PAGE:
Saturday, February 9, 2013

Sci-Fi Bunker, Pt.4

 I really need to get cracking on the lower interior, but to do that, I need to primer and texture the exterior first. But before that can begin, I need to complete the rear entrance, so knock-knock.........

Remember how I was debating on whether the entrance should be an innie or an outie? Well, I made it both. I started by cutting an opening wide enough for a 25mm base and a thick defensive casement.
I found it easier to build the entrance as a unit, then slip it into place.
No matter how well defended a stronghold may be, sometimes you need to beat a hasty retreat. What do you do if the rear exit is surrounded by the enemy? Flamers, my friends, flamers. I started with a hollow acrylic hemisphere, and an acrylic ball that fit perfectly inside. I then drilled and filed the hemisphere to a more appropriate shape, and drilled the ball to accept a brass nozzle. The nozzle is made from two hollow brass tubes. The smaller one was chucked in a Dremel, then held against a file to get its shape.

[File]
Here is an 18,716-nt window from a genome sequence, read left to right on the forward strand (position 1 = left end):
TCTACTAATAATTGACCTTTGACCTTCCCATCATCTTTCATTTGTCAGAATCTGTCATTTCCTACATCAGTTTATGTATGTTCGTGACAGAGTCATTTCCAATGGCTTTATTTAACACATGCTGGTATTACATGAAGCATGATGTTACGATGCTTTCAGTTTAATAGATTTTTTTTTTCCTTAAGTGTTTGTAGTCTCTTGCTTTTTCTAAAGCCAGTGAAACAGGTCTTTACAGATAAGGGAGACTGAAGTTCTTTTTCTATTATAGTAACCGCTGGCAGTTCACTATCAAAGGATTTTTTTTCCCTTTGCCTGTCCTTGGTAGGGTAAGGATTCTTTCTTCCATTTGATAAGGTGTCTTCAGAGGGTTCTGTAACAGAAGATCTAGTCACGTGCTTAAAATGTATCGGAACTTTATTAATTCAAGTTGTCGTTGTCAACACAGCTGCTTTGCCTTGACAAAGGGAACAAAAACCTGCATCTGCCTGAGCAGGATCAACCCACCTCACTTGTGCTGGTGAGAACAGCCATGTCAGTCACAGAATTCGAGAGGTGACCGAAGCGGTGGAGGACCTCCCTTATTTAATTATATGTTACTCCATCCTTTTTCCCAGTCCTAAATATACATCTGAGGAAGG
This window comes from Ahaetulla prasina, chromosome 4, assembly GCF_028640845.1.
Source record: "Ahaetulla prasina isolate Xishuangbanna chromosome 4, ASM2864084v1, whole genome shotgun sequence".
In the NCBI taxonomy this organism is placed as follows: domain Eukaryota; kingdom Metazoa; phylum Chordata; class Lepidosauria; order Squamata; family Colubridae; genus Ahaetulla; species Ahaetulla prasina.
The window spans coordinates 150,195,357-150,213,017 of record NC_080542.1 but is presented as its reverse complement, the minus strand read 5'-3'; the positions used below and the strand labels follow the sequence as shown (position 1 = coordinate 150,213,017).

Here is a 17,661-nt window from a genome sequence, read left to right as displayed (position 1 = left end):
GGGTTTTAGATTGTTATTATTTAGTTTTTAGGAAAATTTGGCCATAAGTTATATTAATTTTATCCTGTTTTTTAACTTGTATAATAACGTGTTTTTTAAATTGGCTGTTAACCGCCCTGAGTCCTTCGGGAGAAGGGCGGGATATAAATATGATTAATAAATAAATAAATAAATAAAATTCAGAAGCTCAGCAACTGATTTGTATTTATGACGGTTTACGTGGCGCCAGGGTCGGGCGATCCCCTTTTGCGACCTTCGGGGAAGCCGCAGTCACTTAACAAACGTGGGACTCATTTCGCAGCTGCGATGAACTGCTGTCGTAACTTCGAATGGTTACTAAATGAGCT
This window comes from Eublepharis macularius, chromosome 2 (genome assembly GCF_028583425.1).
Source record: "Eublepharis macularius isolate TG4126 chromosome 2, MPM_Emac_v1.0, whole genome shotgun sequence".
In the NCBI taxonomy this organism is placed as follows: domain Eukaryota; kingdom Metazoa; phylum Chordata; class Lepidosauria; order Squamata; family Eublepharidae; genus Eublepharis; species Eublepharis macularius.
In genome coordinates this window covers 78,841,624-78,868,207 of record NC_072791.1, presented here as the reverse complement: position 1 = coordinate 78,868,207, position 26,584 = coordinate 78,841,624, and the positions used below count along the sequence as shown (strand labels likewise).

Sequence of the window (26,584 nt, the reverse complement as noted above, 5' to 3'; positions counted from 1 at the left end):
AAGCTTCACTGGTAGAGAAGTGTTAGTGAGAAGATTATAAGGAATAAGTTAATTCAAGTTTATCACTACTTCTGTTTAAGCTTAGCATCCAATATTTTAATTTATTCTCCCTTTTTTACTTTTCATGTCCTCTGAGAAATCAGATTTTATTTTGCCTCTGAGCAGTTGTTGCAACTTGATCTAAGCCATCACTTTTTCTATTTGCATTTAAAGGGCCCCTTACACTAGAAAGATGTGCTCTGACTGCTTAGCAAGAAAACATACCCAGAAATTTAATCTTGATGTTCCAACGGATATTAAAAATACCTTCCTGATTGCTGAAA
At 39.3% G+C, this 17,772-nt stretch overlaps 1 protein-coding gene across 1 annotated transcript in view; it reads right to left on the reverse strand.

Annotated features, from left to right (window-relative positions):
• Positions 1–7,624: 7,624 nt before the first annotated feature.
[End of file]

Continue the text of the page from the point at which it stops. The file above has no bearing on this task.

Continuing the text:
This assembly was glued to an angled tube with retaining rings, allowing the nozzle to swing in many directions. Finally, I built a framework to hold the device.
A flamer needs a fuel supply, so I came up with this supply line. Now, I know it is rather exposed, and will even be painted in garish colors. I've even included an exposed shut-off valve, in a vulnerable position. But when you're dealing with a silly game, sometimes you have to be silly.
Now I turned my attention back to the upper levels. I finished all the exterior tile walls, and the interior bar walls, then cut the H-beams down to the level of the walls.
This allowed me to cap the walls with brass channel. I could have done this faster and easier in styrene, but it would not have given as thin a profile as the brass.
Once all the walls and floors were done, I made cardboard templates of the floors. These were then transferred to a sheet of Plastruct Tread Plate, cut out, and glued down to complete the decking.
Now it's starting to really come along. Paint and details left to go. Comments and questions always welcome. Up next, Part 5.     Don

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